The second case was a 2.5-year-old, indoor spayed female Persian cat classified as healthy animal with no evident clinical signs. The cat was living in a household with a family composed by four member COVID-19 positive clinical signs confirmed by molecular test on January 8, 2021. Similarly, to the first case, SARS-CoV-2 reinfection of two of four household members with COVID-19 positive result by antigen testing, occurred on June 20, 2022. Both animals were examined at the Veterinary Teaching Hospital Zaragoza University during the follow-up. Cats came to the veterinarian for examination associated to a previous research project (PROGRAMA COVID19 SANTANDER UNIZAR) to detect the presence of seropositive pets.
Detection of SARS-CoV-2 antibodies (anti-RBD) by in-house ELISA
Antibodies to SARS-CoV-2 were determined by an indirect ELISA for the detection of IgG specific for RBD, described previously (Villanueva-Saz et al. 2022a). The cutoff was set to 0.30 Optical Density units (OD) (mean + 3 standard deviations of values from 92 cats obtained prior the COVID-19 situation in 2015) and the results above this value were considered positive (Saraswati et al. 2019). OD between results obtained during each sampling number during the follow-up were considered different when OD variation was greater than 10%.
Micro-neutralization assay of SARS-CoV-2
This virus neutralization test (VNT) was performed as described previously (Villanueva-Saz et al. 2022b). The neutralization ID50 was calculated as the highest dilution that protected more than 50% of the cells in the wells from cytopathic effect.
Laboratory data collection for hematologic and biochemistry analysis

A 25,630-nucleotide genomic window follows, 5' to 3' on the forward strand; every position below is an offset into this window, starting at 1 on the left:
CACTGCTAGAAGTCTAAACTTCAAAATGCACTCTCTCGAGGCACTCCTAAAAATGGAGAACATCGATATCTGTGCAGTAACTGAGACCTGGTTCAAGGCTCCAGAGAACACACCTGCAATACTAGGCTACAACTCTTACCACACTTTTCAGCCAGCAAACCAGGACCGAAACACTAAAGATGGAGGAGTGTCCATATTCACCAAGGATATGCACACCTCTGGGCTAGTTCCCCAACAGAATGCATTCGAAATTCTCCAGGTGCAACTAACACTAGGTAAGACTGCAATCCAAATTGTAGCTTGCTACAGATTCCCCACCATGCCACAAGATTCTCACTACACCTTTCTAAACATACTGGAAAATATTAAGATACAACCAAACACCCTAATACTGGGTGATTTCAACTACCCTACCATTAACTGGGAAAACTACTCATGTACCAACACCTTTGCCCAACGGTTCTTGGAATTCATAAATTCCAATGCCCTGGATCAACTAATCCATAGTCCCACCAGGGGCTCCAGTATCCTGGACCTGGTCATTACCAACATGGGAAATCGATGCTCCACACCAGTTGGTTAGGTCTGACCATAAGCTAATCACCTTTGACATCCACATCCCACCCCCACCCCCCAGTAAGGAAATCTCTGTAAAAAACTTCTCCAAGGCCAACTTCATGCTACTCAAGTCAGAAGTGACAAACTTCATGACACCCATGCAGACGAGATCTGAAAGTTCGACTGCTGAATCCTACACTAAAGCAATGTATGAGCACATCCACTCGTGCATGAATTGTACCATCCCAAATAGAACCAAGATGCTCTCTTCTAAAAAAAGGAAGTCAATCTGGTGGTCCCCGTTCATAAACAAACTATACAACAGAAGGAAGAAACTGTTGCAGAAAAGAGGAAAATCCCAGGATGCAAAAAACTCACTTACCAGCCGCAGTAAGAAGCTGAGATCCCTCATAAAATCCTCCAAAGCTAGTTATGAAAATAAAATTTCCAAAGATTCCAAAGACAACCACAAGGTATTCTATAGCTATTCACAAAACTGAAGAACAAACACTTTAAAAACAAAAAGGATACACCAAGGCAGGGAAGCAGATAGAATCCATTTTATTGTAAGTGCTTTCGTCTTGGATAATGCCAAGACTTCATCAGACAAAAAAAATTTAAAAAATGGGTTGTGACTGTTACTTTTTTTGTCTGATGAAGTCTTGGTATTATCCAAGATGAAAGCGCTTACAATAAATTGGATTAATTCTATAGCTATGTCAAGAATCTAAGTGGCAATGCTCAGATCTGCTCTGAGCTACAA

Blood samples were collected from the jugular or cephalic veins into tube with anticoagulant (EDTA) for complete blood count (CBC) using an automatic haematological counter IDEXX Procyte Dx (IDEXX laboratories, Westbrook, ME, USA). In the case of biochemistry profile, blood samples were collected in a plain tube to obtain serum. Serum samples were analysed with an automatic veterinary chemistry analyser (AmiShield, Protect Life International Biomedical Inc., Taiwan) to determine the following parameters: glucose, total protein concentrations, albumin, blood urea nitrogen, creatinine, calcium, inorganic phosphorus, alanine aminotransferase, aspartate aminotransferase, alkaline phosphatase, gamma glutamyl transferase, total bilirubin, amylase, globulins, and serum amyloid A. These samples were stored at 4º C for a maximum of 12 h. Three aliquots from each serum sample were stored at -80 °C until testing. All the samples used in this study to detect the presence of anti-RBD by the in-house ELISA and VNT were thawed only once. Serum protein electrophoresis was also performed by agarose gel electrophoresis system (Hydragel Kit 1–2, Sebia, Evry, France). The electrophoretic curve was displayed and read with Gelscan (Sebia, Evry, France). Laboratory parameters were considered altered when they were outside the reference intervals. Futhermore, the presence of antibodies against the feline coronavirus (FCoV) was tested by a rapid immunochromatographic test FASTest® FIP (MEGACOR Diagnostik, Hörbranz, Austria).
Case clinical observation and clinicopathological findings
Both case 1 and case 2 were asymptomatic during the follow-up and after the SARS-CoV-2 reinfection. Moreover, none clinicopathological abnormalities were detected by CBC, biochemical profile and serum protein electrophoresis. A negative result was also obtained by the rapid test to detect the presence of antibodies against FCoV in both cases.
Analysis of serum RBD specific IgG by ELISA and neutralizing antibodies by VNT
The serological results are shown in Table 1. In both cases, the presence of neutralizing antibodies was detected at the first sampling, 40 days later after positive diagnosis of COVID-19 in all family members. In general, case 1 and case 2 had a positive result by ELISA and VNT during the different time points included in the present study. An agreement between results obtained by ELISA and VNT was obtained in all time points, with positive result by both techniques. However, the antibody kinetics seems to be something different considering ELISA or VNT. In the case of ELISA test, a progressive decrease of the OD was observed, being this decrease faster than results obtained by VNT. In this sense, case 1 had an OD slightly higher (0.31) than the detection limit (0.30) one year later but VNT result was stable with no dilution variation (1/320). By contrast, for case 2, one year later, OD (0.72) detected by ELISA was higher than for case 1 with a reduction of VNT value from 1/640 (previous time point) to 1/480.